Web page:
But, what many don't understand is that hypothermia can happen anywhere and any time of year. Technically, hypothermia is a loss of body core temperature. The core is 98.6 degrees F., and that warmth is trying to escape by any means available. Here are the ways your body loses heat:
- Conduction — direct contact with an object that is cooler than the core temp.
- Convection — movement of air around your body carries away the warmth.
- Radiation — your body radiates warmth away from itself.
- Evaporation — damp clothing acts like a "swamp cooler" type of air conditioner for your body.
- Exhalation — with each breath, you lose heat from inside and replace it with cold air.
- Elimination — yup, even the bodily act of elimination transfers warmth from inside.
Of course, if you're in a hot environment and expose yourself to excessive heat and exercise, you can go the other way and end up with heat exhaustion or heat stroke (another issue for another post). But even in the desert or the tropics, when the sun goes down so does the ambient temperature, leaving you vulnerable to hypothermia.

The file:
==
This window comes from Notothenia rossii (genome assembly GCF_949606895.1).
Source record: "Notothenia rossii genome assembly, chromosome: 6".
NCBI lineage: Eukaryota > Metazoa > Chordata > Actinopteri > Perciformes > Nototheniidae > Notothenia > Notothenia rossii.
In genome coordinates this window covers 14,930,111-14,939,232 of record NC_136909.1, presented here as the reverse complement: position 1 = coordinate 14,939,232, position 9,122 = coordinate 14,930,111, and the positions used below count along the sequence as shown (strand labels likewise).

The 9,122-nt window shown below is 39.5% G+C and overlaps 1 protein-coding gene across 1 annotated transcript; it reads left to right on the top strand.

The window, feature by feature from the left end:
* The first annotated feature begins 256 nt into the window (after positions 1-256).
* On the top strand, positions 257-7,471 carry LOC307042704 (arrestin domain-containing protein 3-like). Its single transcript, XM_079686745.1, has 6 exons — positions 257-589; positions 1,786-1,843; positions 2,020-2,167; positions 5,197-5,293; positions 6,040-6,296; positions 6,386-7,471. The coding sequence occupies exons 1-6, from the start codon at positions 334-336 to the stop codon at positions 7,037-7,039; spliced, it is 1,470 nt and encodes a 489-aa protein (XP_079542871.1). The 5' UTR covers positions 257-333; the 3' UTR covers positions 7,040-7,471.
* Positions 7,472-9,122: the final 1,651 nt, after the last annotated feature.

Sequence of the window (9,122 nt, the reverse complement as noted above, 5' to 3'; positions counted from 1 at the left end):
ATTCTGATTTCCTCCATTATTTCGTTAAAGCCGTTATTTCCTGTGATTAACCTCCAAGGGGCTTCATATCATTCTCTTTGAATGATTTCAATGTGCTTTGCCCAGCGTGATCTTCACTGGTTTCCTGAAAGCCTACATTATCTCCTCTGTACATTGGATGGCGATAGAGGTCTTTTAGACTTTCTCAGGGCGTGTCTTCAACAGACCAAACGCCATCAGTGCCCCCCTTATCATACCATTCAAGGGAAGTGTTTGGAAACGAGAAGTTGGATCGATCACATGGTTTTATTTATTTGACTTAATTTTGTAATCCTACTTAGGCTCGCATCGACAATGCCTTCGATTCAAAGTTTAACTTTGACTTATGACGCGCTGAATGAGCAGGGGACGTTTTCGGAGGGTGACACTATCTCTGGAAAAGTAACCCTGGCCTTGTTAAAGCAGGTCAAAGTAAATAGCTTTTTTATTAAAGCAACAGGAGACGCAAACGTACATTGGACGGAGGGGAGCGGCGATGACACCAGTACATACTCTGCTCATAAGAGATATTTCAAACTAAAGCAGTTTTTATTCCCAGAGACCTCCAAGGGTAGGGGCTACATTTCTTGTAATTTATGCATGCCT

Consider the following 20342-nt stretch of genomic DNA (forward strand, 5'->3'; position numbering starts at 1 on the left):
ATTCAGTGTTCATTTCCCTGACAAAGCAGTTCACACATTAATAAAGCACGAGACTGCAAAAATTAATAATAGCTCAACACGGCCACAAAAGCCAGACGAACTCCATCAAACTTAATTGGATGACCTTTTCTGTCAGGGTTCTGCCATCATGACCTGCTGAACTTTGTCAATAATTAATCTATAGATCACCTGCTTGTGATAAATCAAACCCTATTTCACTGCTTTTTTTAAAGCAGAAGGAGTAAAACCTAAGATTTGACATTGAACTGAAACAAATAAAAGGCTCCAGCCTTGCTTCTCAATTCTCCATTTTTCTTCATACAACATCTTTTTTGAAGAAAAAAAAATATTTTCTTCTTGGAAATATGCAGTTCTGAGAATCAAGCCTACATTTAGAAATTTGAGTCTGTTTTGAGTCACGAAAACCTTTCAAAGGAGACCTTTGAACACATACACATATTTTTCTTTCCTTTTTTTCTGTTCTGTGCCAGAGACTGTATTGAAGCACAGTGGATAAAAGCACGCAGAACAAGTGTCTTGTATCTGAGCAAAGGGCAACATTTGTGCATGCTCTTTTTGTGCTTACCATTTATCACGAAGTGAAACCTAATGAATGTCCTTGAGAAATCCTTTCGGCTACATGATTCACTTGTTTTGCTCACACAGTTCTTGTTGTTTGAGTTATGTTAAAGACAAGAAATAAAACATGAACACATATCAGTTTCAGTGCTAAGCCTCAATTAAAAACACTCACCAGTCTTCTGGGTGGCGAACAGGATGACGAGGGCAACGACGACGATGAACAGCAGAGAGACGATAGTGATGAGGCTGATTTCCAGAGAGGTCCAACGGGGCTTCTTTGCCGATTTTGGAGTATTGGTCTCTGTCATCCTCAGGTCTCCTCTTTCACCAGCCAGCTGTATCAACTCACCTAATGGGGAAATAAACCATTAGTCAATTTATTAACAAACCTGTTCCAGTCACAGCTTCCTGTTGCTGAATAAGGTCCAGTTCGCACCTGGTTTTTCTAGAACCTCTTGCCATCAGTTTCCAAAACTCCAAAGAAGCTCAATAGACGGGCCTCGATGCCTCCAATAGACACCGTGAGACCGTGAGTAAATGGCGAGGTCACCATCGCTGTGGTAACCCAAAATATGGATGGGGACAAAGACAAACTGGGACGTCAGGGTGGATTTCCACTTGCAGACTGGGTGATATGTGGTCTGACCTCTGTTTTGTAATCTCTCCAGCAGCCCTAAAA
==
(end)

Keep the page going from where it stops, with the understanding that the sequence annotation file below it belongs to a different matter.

So, what can you do to counteract the body's natural tendency toward temperature loss?
- Get dry. Stop whatever is making you wet. If you're in the water, get out. If you're in wet clothing, get out of them and dry your skin, then get into something (a shelter, dry clothing, etc.) to protect yourself from the breeze. When you're wet, your body will be working overtime on the deadly trio of convection, radiation and evaporation.
- Take shelter from the wind. Dry your hair, because you lose a lot of body heat through the scalp. Cover your head.
- Get a fire started to completely dry your body, hair and clothing.
- Heat water for a warm drink. Add calories to the hot water — chocolate, a soup mix, etc.
- Heat up some food an have a hot meal.
- Wrap in cloth a stone warmed by the fire, and tuck it into your jacket or sleeping bag.
- Use the fire to signal for help — smoke by day, flames by night. The sooner you get rescued, the better.